Isaac Asimov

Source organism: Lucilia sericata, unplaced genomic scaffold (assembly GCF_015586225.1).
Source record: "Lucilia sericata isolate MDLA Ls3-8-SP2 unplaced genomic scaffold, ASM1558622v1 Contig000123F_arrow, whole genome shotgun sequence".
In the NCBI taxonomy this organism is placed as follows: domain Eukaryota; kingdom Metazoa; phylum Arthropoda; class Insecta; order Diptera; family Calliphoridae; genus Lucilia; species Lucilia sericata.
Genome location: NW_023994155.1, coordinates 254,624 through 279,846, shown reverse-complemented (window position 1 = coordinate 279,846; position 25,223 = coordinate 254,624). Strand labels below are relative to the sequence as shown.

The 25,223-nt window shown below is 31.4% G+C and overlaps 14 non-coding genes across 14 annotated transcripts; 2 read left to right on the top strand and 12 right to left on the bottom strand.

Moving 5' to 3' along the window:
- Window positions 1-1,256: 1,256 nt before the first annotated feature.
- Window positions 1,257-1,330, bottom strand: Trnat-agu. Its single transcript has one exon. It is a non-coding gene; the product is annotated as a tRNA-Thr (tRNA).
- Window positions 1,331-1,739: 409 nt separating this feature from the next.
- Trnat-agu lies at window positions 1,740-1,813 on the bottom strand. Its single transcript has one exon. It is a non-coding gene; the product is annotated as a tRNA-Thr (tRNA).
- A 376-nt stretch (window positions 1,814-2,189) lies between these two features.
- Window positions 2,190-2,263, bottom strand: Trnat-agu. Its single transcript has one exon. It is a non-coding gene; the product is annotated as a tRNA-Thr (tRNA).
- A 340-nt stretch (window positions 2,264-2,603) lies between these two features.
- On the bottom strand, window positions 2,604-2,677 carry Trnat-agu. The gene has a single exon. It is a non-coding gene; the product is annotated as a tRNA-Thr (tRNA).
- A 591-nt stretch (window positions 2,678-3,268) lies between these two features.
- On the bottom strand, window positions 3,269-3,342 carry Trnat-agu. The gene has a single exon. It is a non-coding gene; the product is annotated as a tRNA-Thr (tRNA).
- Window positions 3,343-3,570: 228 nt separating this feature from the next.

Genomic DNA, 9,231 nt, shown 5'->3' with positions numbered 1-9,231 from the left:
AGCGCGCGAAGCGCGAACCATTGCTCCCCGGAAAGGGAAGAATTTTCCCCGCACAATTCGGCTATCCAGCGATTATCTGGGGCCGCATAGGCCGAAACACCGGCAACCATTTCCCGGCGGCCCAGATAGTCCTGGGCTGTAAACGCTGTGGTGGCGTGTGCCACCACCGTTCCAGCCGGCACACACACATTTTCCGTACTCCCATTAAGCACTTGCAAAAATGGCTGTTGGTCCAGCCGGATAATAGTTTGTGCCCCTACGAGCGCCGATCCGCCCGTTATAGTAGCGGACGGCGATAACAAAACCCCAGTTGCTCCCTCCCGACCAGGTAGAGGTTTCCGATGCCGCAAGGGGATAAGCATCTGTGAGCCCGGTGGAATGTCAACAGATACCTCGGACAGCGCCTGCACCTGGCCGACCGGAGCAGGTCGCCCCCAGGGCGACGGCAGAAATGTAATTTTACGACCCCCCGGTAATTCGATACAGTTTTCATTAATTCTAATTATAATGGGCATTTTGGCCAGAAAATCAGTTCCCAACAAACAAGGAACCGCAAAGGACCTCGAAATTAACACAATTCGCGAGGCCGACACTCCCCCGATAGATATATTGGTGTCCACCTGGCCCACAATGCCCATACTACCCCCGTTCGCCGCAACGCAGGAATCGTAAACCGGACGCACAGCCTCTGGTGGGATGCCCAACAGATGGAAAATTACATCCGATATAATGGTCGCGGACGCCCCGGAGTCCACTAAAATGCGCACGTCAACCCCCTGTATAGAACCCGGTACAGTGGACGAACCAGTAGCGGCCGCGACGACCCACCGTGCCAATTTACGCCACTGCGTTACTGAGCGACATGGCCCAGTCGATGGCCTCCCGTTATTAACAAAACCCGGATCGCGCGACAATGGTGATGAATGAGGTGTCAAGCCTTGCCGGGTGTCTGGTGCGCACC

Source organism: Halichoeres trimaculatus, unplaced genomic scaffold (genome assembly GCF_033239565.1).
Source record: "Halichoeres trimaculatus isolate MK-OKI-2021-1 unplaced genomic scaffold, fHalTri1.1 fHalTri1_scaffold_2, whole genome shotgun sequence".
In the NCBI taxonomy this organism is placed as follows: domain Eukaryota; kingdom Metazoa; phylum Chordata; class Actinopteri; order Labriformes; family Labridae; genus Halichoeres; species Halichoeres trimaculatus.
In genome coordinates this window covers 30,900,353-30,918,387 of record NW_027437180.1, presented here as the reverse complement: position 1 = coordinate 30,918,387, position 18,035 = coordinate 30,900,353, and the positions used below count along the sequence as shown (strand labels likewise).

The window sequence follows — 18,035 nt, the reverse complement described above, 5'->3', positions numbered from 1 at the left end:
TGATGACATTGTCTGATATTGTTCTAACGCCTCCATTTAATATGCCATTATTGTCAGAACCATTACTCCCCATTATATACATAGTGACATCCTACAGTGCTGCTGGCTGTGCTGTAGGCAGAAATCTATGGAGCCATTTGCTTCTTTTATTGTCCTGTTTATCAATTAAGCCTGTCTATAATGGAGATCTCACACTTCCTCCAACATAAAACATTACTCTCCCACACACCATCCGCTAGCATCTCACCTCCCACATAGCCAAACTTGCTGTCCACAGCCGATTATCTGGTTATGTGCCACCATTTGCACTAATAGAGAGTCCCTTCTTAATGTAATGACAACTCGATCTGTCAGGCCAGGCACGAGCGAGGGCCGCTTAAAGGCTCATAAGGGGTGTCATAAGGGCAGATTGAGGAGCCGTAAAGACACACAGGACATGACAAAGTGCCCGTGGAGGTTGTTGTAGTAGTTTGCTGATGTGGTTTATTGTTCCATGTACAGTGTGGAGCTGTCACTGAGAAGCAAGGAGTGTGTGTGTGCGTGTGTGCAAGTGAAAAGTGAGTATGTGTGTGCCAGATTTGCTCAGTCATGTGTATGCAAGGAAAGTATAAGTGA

• 7. Re: Usage of Index Range Scan Descending